Home China Insights The Reality of Left-Behind Children in China

The Reality of Left-Behind Children in China

China’s rapid progress over the past few decades has created a very unique problem — that of left-behind children. These are kids who are left in their rural homes by parents who migrate to urban areas for work. As a result, such children are taken care of by their grandparents or other relatives from the extended family. According to a 2018 UNICEF report, there are around 69 million left-behind children in China, accounting for almost 30 percent of kids in rural areas.

Left-behind children

Even though China has achieved massive economic growth as a nation, much of this growth is limited to cities and other urban regions. The rural areas have largely not benefited much from this economic jump. As such, people in villages have a far lower quality of life. This forces many people from these regions to migrate to urban centers for better pay and life. This is where the Hukou system or the household registration system becomes a major reason behind the rise in left-behind children.

The Hukou system is basically a tool to control internal migration. Though the government allows people to migrate anywhere in China to find a job, the Hukou system blocks them from getting social welfare and other benefits from the place they have migrated into. Such benefits can only be enjoyed in their birthplace. As such, if a rural migrant were to take their children with them to a city, the kids would be deprived of the education benefits they would have received had they stayed back home. Therefore, most migrants choose to leave their children behind.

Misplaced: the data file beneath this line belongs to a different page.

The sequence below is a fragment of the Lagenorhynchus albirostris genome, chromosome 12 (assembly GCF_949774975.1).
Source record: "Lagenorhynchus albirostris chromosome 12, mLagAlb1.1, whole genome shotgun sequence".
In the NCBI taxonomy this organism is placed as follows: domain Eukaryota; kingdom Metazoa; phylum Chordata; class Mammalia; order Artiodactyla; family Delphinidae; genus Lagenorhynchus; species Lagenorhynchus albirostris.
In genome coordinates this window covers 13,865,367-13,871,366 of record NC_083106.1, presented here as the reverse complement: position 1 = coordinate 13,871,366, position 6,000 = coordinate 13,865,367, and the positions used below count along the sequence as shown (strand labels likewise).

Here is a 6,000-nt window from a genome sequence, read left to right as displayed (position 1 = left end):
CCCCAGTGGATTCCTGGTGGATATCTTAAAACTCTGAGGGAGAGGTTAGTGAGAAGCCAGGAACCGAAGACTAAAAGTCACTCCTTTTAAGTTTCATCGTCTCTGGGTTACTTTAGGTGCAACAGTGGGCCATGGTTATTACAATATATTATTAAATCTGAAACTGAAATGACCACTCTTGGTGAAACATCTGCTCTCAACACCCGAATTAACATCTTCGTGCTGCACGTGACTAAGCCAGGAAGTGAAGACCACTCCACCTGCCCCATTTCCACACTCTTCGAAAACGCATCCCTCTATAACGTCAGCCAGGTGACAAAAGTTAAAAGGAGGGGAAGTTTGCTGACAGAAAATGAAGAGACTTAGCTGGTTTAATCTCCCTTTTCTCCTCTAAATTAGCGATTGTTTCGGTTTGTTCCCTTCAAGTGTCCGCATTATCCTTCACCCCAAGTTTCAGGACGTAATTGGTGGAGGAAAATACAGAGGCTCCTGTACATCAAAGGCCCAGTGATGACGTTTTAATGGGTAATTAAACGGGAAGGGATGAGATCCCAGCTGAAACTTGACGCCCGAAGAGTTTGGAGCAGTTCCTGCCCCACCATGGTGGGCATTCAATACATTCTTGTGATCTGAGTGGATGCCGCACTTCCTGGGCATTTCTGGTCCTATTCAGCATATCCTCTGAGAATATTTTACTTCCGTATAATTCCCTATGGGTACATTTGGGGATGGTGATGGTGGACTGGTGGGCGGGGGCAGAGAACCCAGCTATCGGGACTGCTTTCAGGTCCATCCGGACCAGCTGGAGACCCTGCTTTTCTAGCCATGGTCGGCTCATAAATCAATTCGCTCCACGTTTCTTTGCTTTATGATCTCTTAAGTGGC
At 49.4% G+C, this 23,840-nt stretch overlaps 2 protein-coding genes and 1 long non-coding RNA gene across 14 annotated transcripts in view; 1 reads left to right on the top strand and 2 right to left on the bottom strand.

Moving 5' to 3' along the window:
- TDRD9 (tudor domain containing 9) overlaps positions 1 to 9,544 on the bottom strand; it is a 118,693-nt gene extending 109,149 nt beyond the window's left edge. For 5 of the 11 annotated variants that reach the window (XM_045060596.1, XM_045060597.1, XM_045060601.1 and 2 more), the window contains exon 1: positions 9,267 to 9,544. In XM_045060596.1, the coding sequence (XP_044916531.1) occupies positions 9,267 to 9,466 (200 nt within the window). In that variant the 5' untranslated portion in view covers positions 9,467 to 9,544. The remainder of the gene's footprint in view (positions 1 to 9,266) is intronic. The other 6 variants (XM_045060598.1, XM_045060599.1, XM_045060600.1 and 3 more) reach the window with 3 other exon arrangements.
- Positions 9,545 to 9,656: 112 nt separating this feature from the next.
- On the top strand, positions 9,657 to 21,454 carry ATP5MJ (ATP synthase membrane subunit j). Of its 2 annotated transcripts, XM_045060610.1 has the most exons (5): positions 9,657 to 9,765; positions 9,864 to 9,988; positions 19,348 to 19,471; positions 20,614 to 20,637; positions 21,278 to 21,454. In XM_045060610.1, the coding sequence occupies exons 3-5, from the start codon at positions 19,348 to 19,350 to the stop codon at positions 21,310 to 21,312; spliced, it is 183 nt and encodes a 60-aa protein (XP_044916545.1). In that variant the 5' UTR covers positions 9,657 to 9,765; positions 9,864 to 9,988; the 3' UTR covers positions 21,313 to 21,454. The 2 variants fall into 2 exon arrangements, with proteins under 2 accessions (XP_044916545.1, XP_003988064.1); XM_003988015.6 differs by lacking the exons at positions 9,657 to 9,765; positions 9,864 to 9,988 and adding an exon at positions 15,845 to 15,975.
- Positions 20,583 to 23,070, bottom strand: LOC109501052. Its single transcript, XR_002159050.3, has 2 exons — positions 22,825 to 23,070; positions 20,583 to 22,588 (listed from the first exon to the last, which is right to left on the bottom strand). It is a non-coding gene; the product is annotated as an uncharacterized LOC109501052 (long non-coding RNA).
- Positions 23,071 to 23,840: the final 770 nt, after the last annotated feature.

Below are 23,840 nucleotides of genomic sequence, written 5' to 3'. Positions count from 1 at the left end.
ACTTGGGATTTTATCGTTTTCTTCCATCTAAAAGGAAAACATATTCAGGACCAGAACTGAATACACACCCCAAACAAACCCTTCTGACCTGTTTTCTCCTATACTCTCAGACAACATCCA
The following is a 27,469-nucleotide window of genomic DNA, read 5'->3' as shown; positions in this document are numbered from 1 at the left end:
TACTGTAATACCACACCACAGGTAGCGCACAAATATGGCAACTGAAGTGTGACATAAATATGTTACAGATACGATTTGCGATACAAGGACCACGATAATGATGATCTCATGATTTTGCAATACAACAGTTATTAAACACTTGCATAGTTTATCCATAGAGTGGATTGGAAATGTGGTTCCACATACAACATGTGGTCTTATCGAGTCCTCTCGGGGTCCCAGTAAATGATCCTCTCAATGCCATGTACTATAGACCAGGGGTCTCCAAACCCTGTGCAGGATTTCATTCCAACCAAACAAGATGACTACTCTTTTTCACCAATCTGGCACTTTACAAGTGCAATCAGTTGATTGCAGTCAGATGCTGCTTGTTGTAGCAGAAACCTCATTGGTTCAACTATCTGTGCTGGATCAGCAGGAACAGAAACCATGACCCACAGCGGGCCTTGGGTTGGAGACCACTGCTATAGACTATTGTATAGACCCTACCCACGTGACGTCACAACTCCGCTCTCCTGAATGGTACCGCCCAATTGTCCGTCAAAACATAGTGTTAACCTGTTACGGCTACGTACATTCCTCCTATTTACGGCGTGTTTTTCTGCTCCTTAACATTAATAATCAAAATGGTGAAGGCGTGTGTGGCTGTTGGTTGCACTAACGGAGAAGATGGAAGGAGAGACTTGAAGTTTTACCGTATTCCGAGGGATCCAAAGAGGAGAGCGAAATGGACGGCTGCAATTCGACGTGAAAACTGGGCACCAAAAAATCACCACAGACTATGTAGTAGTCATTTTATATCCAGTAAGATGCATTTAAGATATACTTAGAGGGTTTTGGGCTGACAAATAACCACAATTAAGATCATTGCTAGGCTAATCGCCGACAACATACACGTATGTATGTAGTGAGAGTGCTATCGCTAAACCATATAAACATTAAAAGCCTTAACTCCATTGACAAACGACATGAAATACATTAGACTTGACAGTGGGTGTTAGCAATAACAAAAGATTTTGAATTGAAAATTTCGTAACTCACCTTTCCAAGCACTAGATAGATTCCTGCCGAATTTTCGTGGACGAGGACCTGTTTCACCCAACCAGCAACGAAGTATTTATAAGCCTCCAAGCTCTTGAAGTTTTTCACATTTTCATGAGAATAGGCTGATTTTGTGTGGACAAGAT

Chinese children playing in the classroom before school.
Under the Hukou system, the children of rural migrants are blocked from receiving education benefits if they move with their parents to an urban area. (Image: Screenshot / YouTube)

Such children only see their parents roughly once a year during the Chinese New Year when millions of people go back home to celebrate the occasion. However, there are children who haven’t seen their parents in years and subsequently lose affection for them. Twenty-two-year-old Jie Fei was raised by his grandparents and now rarely talks to his parents.

“We haven’t spoken much for many years. We started to quarrel whenever we tried to talk to each other, so we just gave up on talking if [there was] nothing important… I know many people are in a similar position with me, with parents working away and being brought up by grandparents… But what I can’t let go of is parents of others at least come back home every Spring Festival. My parents haven’t come back for 10 years. They care too much about money,” he said to ABC News.

The coronavirus pandemic seems to have brought some cheer to left-behind children as parents were forced to remain back in their hometowns due to government enacted lockdowns and other travel restrictions. As a result, many kids were able to spend more time with their parents this year than ever before.

Impact of being left behind

Many children show very low levels of life satisfaction. Those who are left behind at the age of three have been observed to have higher emotional issues than their peers who live with their parents. By the age of nine, such kids tend to have fewer pro-social behaviors. Some studies have shown that roughly 50 percent of left-behind children end up suffering from apprehension and melancholy to some degree. They are also more prone to anxiety, depression, introversion, inferiority complex, and so on.

A man talks to a depressed Chinese youth.
Some studies have shown that roughly 50 percent of left-behind children end up suffering from apprehension and melancholy to some degree. (Image: Screenshot / YouTube)

These children are less enthusiastic in academic and other school activities. Many of them tend to drop out of school pretty early on. The low education level ends up pushing such kids into poverty when they grow up. Even if these children do stay in schools, their relationship with teachers tends to be fraught with difficulties.

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Vision Times Staff
Vision Times is a kaleidoscopic view into the most interesting stories on the web. We also have a special talent for China stories — read About Us to find out why. Vision Times. Fascinating stuff.

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